Healios will use the funding to expand its AI, machine learning, and data science expertise, as well as add to the team. Healios says its platform digitises the clinical pathway, enabling children, adults, and their family members to use clinical services at home.
According to UK government statistics, one in eight (12.8%) five to 19-year-olds in the UK have a mental health disorder but two-thirds are unable to access NHS care because of soaring demands. And the Covid-19 pandemic has made things worse.
Launched in 2013, Healios says it has now worked with 65% of NHS Mental Health Trusts, with 70,000 specialized clinical sessions delivered, which is a high success rate for a startup, considering how hard it is to get NHS approval.
The online, family-focused therapy program for young people zeros in on psychosis and schizophrenia. Healios says that studies have shown involving family members from the start can reduce suicide by as much as 90%. It also covers anxiety, low mood, autism and ADHD, as well as support to their families.
Unlike some startups in the area of mental health, Healios is not a marketplace of advisers but is an end-to-end provider of these services.
InHealth Ventures and InHealth Group Chair, Richard Bradford, will be joining the Healios board, alongside Cat McDonald of AlbionVC.
Rich Andrews, Founder, and CEO of Healios, said: “This funding will help us reach more families in need and enable us to develop further sector-leading interventions and therapies. By bringing together clinical experts and giving them the tools to reach their patients regardless of where they are, we are closing the access gap which has plagued mental health provision for far too long.”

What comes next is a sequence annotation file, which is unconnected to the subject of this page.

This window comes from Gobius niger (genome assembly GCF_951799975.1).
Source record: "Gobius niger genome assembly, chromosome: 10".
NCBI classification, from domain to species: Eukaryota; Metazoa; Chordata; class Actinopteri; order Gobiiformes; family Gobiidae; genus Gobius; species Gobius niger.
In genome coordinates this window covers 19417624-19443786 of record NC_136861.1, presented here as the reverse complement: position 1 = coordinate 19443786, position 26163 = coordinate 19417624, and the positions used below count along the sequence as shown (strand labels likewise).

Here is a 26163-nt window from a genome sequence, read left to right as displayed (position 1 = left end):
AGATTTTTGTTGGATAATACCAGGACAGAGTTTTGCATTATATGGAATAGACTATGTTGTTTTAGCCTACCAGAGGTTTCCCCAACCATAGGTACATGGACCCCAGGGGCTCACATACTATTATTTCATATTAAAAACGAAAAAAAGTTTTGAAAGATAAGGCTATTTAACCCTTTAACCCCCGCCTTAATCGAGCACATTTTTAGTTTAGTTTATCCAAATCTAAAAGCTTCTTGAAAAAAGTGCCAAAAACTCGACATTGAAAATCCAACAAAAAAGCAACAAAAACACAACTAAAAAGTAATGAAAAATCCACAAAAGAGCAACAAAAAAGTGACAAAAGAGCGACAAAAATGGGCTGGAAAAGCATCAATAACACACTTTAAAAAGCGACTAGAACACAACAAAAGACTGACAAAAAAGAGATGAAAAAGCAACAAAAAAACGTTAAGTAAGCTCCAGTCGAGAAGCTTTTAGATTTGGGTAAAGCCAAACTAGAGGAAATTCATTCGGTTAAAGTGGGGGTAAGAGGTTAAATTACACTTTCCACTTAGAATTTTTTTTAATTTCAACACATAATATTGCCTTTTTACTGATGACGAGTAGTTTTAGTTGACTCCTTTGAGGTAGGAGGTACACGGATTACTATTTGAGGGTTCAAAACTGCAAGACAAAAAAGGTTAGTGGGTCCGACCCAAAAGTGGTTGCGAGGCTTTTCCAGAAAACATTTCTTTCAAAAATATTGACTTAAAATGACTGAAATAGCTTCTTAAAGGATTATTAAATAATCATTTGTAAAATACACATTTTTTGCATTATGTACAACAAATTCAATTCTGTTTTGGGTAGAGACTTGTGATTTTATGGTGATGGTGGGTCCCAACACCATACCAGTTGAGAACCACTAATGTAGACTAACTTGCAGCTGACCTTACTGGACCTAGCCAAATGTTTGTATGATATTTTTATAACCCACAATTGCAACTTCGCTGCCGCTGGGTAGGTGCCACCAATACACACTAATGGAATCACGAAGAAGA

Andrews also told me: “A young person will have an initial mental health assessment with us. If needed, we’ll make a diagnosis and then they’ll move on to other interventions with us, so this is a seamless experience.”
Dr Ben Evans, Managing Director of InHealth Ventures, said: “Healios is a standard-bearer for healthcare innovation. They bring together clinical excellence with digital expertise, working in partnership with the NHS to address a critical, but complex area of care delivery. Healios’ work to date speaks for itself; their holistic approach to diagnosis and treatment has had a substantive impact on clinical outcomes and patient experience.”
Cat McDonald, Investor at AlbionVC, added: “Covid has engendered a pace of innovation previously unseen in healthcare. In particular, we have seen that remote care not only works, but often works much better than traditional alternatives. The option to receive care remotely, at home and in a family-centric setting is the strong preference of most kids suffering from poor mental health.”
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With one in 54 children diagnosed with autism spectrum disorder in the US, the issue of how to treat patients diagnosed with the condition has become almost as acute as the prevalence of the condition itself.